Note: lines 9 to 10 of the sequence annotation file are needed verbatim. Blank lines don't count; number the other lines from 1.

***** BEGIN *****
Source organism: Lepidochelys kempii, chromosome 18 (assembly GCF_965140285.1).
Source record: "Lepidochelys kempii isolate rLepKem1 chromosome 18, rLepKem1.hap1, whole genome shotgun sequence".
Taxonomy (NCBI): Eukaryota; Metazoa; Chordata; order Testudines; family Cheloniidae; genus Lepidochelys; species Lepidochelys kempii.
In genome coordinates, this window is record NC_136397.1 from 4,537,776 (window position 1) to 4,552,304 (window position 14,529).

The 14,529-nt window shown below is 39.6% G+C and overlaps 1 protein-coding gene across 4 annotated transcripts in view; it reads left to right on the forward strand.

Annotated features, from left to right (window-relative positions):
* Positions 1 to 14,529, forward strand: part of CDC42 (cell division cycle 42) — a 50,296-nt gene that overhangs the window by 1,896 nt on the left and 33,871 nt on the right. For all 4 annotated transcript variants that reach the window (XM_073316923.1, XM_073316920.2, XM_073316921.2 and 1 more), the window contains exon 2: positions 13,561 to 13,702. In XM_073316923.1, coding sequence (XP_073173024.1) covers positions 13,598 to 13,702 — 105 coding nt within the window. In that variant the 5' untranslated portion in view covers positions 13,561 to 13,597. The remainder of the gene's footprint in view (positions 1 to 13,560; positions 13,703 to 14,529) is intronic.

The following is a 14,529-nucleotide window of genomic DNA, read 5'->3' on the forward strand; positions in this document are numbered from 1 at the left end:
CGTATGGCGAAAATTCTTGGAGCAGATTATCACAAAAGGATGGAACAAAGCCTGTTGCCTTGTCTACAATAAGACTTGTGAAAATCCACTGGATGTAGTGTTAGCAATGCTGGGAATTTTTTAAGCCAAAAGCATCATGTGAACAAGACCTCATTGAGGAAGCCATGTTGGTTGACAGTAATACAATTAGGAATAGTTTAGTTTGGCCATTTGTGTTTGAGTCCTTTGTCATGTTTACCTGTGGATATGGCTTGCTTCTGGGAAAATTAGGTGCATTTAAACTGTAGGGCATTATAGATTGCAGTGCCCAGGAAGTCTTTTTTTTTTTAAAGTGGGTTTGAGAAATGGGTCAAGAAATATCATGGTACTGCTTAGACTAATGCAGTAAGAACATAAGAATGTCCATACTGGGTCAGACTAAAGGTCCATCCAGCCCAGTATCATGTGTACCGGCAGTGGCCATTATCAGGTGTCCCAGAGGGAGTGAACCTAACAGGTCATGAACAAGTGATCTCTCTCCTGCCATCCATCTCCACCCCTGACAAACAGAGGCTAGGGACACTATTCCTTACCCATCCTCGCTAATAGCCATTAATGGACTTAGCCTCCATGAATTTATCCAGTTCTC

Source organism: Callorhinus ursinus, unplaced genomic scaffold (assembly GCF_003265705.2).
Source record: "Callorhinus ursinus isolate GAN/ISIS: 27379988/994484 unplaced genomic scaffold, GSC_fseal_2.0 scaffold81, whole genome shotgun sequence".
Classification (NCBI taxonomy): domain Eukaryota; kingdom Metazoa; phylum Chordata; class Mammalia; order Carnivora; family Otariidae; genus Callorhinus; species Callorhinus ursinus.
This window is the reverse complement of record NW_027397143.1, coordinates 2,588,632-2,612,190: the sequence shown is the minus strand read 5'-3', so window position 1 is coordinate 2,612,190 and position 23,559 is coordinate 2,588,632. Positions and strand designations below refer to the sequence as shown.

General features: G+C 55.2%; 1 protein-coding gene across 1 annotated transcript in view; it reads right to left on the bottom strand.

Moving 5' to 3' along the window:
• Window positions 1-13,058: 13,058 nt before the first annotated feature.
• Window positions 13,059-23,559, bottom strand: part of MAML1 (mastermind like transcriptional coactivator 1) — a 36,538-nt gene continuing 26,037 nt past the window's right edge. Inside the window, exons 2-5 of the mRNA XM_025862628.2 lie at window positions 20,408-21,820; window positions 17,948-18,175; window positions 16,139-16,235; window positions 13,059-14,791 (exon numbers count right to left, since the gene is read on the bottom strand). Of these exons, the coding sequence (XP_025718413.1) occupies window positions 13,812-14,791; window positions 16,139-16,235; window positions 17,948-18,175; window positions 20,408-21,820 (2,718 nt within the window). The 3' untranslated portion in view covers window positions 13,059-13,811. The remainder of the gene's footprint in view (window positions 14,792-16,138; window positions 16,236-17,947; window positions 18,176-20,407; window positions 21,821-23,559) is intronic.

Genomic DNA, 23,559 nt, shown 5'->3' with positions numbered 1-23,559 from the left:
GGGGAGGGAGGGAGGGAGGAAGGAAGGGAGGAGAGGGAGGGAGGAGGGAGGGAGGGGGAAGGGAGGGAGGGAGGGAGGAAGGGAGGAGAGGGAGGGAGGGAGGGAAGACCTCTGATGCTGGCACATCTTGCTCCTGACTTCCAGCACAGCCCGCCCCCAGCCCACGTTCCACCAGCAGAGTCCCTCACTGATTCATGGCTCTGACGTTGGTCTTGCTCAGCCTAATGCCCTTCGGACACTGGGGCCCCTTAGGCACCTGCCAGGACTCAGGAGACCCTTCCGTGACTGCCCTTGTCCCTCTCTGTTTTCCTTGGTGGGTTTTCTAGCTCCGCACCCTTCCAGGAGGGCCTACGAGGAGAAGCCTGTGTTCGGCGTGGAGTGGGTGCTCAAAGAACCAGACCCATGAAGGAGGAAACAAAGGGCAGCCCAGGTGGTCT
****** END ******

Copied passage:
CGTATGGCGAAAATTCTTGGAGCAGATTATCACAAAAGGATGGAACAAAGCCTGTTGCCTTGTCTACAATAAGACTTGTGAAAATCCACTGGATGTAGTGTTAGCAATGCTGGGAATTTTTTAAGCCAAAAGCATCATGTGAACAAGACCTCATTGAGGAAGCCATGTTGGTTGACAGTAATACAATTAGGAATAGTTTAGTTTGGCCATTTGTGTTTGAGTCCTTTGTCATGTTTACCTGTGGATATGGCTTGCTTCTGGGAAAATTAGGTGCATTTAAACTGTAGGGCATTATAGATTGCAGTGCCCAGGAAGTCTTTTTTTTTTTAAAGTGGGTTTGAGAAATGGGTCAAGAAATATCATGGTACTGCTTAGACTAATGCAGTAAGAACATAAGAATGTCCATACTGGGTCAGACTAAAGGTCCATCCAGCCCAGTATCATGTGTACCGGCAGTGGCCATTATCAGGTGTCCCAGAGGGAGTGAACCTAACAGGTCATGAACAAGTGATCTCTCTCCTGCCATCCATCTCCACCCCTGACAAACAGAGGCTAGGGACACTATTCCTTACCCATCCTCGCTAATAGCCATTAATGGACTTAGCCTCCATGAATTTATCCAGTTCTC

Source organism: Callorhinus ursinus, unplaced genomic scaffold (assembly GCF_003265705.2).